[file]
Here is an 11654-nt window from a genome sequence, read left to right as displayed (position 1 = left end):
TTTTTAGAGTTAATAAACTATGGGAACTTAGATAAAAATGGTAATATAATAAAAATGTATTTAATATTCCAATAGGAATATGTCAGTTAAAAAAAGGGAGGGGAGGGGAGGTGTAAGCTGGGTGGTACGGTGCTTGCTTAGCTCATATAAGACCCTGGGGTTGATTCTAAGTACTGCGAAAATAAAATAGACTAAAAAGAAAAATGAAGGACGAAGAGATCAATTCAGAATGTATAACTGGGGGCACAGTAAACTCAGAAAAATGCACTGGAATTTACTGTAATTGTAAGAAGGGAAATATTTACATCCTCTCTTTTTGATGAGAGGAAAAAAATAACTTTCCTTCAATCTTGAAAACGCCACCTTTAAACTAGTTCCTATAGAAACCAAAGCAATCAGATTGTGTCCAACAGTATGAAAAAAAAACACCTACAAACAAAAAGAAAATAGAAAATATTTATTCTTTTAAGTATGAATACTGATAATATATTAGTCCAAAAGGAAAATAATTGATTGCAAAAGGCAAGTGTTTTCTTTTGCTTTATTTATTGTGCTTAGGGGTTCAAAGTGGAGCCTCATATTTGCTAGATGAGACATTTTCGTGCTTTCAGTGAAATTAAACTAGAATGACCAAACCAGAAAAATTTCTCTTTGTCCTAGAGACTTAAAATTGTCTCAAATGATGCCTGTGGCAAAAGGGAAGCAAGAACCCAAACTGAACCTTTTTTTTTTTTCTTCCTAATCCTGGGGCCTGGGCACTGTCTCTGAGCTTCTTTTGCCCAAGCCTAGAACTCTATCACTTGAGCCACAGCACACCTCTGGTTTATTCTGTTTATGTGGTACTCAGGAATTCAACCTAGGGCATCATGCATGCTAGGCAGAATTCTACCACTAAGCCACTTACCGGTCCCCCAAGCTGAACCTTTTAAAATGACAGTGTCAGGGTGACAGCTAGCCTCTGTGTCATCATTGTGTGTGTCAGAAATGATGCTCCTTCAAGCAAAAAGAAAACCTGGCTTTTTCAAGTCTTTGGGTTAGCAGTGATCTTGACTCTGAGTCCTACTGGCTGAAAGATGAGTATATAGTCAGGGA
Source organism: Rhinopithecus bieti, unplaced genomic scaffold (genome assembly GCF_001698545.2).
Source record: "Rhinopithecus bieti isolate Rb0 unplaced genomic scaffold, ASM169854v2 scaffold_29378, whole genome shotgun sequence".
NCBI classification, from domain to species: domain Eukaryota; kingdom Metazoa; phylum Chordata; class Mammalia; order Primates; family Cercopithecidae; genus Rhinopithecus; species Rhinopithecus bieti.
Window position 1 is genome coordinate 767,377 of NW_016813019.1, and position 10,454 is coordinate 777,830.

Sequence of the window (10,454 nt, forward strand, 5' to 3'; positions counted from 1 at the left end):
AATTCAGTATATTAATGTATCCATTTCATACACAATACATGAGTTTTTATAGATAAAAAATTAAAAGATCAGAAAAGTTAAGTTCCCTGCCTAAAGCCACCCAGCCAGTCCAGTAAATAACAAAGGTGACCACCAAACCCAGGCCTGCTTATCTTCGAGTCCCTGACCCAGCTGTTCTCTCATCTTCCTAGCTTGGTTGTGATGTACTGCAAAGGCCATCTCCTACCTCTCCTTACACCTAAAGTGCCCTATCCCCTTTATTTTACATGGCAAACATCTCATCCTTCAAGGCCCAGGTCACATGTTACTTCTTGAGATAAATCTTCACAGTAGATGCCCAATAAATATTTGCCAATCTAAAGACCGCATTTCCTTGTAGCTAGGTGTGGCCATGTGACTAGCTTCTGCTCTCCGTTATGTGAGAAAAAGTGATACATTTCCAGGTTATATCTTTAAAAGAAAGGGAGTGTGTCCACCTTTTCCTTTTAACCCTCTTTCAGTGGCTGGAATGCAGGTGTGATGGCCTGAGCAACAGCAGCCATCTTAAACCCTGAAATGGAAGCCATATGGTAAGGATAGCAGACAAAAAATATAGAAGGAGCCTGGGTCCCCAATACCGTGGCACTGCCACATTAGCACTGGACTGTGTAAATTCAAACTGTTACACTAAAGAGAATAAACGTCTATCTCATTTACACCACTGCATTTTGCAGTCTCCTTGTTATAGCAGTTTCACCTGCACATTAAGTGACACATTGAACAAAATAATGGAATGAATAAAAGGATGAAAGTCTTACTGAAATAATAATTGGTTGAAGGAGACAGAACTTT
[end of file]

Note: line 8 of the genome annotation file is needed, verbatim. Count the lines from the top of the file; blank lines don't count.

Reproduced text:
AATTCAGTATATTAATGTATCCATTTCATACACAATACATGAGTTTTTATAGATAAAAAATTAAAAGATCAGAAAAGTTAAGTTCCCTGCCTAAAGCCACCCAGCCAGTCCAGTAAATAACAAAGGTGACCACCAAACCCAGGCCTGCTTATCTTCGAGTCCCTGACCCAGCTGTTCTCTCATCTTCCTAGCTTGGTTGTGATGTACTGCAAAGGCCATCTCCTACCTCTCCTTACACCTAAAGTGCCCTATCCCCTTTATTTTACATGGCAAACATCTCATCCTTCAAGGCCCAGGTCACATGTTACTTCTTGAGATAAATCTTCACAGTAGATGCCCAATAAATATTTGCCAATCTAAAGACCGCATTTCCTTGTAGCTAGGTGTGGCCATGTGACTAGCTTCTGCTCTCCGTTATGTGAGAAAAAGTGATACATTTCCAGGTTATATCTTTAAAAGAAAGGGAGTGTGTCCACCTTTTCCTTTTAACCCTCTTTCAGTGGCTGGAATGCAGGTGTGATGGCCTGAGCAACAGCAGCCATCTTAAACCCTGAAATGGAAGCCATATGGTAAGGATAGCAGACAAAAAATATAGAAGGAGCCTGGGTCCCCAATACCGTGGCACTGCCACATTAGCACTGGACTGTGTAAATTCAAACTGTTACACTAAAGAGAATAAACGTCTATCTCATTTACACCACTGCATTTTGCAGTCTCCTTGTTATAGCAGTTTCACCTGCACATTAAGTGACACATTGAACAAAATAATGGAATGAATAAAAGGATGAAAGTCTTACTGAAATAATAATTGGTTGAAGGAGACAGAACTTT